• Patrick Dawkins

Manuka Honey Team Regroups for UK Appeal

New Zealand’s bid to gain exclusive use of the term “manuka honey” in the UK market was setback following a ruling from the UK Intellectual Property Office (IPO) in December which denied a certification trademark (CTM). The Manuka Honey Appellation Society (MHAS) will launch an appeal on behalf of the Kiwi interest though. Spokesman John Rawcliffe speaks with Apiarist’s Advocate to explain how their appeal is being made in the interest of UK consumers as well as Kiwi producers.

“Just because it’s thick and golden doesn’t mean it’s the same honey” say those behind New Zealand honey producers’ latest appeal to gain exclusive use of the term “manuka honey”.

On March 2 the Unique Manuka Factor Honey Association (UMFHA) is holding a meeting of its members to seek support to continue the legal proceedings to protect the term “manuka honey” in the UK and other territories. The UMFHA’s support, as a collection of key manuka honey exporters, is fundamental for the CTM programme to continue.

It has been argued, by the Australian Manuka Honey Association, that manuka honey was widely used as a “descriptive term” for a type of honey and had not come to reflect an understanding among consumers that the honey exclusively originates from New Zealand.

However, MHAS contends that assertion with the fact that New Zealand manuka honey has dominated the market for the 22 years it has been exposed to the product.

“The CTM programme is based on the consumer. The consumer has, over the last 22 years, only ever received manuka from New Zealand, with just the odd drib or drab from elsewhere,” Rawcliffe explains.

John Rawcliffe.

"Australian producers weren't in the market. They came, they went, they came, they went. They never, ever, truly stayed in the market. The dominant supplier, the major supplier, to almost complete saturation, has been manuka from New Zealand.”

MHAS first got the ball rolling on New Zealand’s bid to gain some form of ownership of the term in the United Kingdom and other territories in 2015. It has been a key battleground ever since, while another important case will be ruled on in New Zealand this year as well. Within New Zealand the Manuka Charitable Trust (MCT) now represents the honey industry interests on the matter, with MHAS undertaking the current UK proceedings on their behalf. (Editor’s note: The MCT was recently profiled in the Apiarist’s Advocate, Manuka Trust’s Plan of Attack, January 2022 issue).

After the initial filing of a certification trademark in the UK — which would have meant the term manuka honey could only be used to describe honey gathered in New Zealand — a challenge to that filing was launched by the Australian producers and the Valeo Food Group, who distribute Rowse branded honey. That was the challenge upheld in December, forcing the latest appeal.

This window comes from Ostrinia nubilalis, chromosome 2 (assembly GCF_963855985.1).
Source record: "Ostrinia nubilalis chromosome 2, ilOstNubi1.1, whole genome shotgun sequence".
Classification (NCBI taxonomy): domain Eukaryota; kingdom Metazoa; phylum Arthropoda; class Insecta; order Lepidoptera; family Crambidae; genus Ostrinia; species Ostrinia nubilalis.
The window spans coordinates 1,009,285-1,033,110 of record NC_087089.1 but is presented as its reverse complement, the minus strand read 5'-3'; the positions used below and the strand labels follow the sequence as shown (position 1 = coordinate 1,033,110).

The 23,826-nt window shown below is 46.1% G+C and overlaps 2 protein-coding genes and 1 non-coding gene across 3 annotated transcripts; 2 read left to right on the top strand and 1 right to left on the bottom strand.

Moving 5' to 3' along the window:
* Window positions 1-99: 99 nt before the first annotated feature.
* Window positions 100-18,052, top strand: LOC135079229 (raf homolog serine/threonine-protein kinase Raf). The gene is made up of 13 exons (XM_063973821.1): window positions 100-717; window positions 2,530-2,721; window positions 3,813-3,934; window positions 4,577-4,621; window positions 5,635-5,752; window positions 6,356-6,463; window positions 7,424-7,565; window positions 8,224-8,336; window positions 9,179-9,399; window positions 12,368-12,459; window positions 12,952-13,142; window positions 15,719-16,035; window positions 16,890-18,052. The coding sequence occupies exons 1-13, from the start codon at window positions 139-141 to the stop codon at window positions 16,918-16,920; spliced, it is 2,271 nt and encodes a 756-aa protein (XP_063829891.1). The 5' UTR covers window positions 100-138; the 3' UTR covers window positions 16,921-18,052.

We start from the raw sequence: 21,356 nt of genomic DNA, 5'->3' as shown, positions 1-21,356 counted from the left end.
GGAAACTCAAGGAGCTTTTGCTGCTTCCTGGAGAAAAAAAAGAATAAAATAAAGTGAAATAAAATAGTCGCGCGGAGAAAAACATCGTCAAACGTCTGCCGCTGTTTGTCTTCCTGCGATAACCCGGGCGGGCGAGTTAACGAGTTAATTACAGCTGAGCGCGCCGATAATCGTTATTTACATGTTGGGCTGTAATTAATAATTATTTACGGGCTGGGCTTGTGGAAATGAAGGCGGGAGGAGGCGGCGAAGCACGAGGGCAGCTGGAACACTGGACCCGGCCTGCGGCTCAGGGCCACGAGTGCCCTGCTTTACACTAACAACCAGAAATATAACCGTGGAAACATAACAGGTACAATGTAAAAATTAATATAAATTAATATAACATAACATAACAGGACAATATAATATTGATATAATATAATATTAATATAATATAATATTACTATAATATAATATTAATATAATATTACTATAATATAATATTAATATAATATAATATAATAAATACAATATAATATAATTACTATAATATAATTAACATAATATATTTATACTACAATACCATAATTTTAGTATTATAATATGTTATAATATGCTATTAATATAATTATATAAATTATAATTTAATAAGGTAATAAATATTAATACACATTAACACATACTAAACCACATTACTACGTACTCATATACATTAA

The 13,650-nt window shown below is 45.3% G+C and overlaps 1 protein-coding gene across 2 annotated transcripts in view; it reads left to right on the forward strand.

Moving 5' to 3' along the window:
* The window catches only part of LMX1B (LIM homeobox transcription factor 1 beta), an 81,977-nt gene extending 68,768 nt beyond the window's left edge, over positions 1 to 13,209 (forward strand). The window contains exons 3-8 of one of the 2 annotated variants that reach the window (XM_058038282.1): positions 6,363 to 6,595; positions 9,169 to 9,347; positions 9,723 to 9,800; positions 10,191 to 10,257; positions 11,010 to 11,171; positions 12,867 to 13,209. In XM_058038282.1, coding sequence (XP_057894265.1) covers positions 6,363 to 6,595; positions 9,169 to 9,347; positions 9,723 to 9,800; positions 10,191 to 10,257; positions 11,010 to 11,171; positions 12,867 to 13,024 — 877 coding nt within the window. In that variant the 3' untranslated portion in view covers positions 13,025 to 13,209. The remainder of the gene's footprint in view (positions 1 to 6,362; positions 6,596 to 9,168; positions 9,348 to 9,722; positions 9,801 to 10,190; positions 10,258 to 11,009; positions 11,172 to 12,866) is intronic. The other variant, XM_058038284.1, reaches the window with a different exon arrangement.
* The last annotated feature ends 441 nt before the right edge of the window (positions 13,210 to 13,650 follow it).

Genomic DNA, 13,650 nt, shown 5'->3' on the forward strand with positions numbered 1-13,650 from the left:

“There's a lot that the CTM programme is based on, but a key principle is that manuka, in the mind of the consumer, has only ever been presented as from New Zealand, and in all situations the label had the origin of that honey. So, for the last 22 years, all they have known, all they have been educated on, all they have seen, is the two things that are required for it to be a certified trademark under the rules: ‘manuka honey’ and ‘from New Zealand’.”

While MHAS is undoubtedly acting in the interest of Kiwi producers, they are also seeking to protect the consumer.

"We're here to ensure consumer expectations are met. For the past 20 years the consumer has been supplied honey made from nectar of the leptospermum scoparium species of plant from New Zealand under the name ‘manuka honey’. If that consumer is now being told that honey from any country and from any of the 80+ species of the leptospermum genus — which tastes different, flows different, and has different properties — is manuka, that could be described as misleading,” Rawcliffe says.

“We are affirming what the consumer knows and seeking to ensure the consumer continues to receive the product they expect.

“The expansion of species under a common name is exactly the same as going into a supermarket, collecting up every single lemon, orange, mandarin and lime and putting them in the same basket. I'm now calling them all limes because it's a name that’s worth more. You bite into it and go, that's totally different. Yes, they may all be citrus fruit, but they are not all limes – and so it goes with honey. Just because it’s thick and golden doesn’t mean it’s the same honey.”

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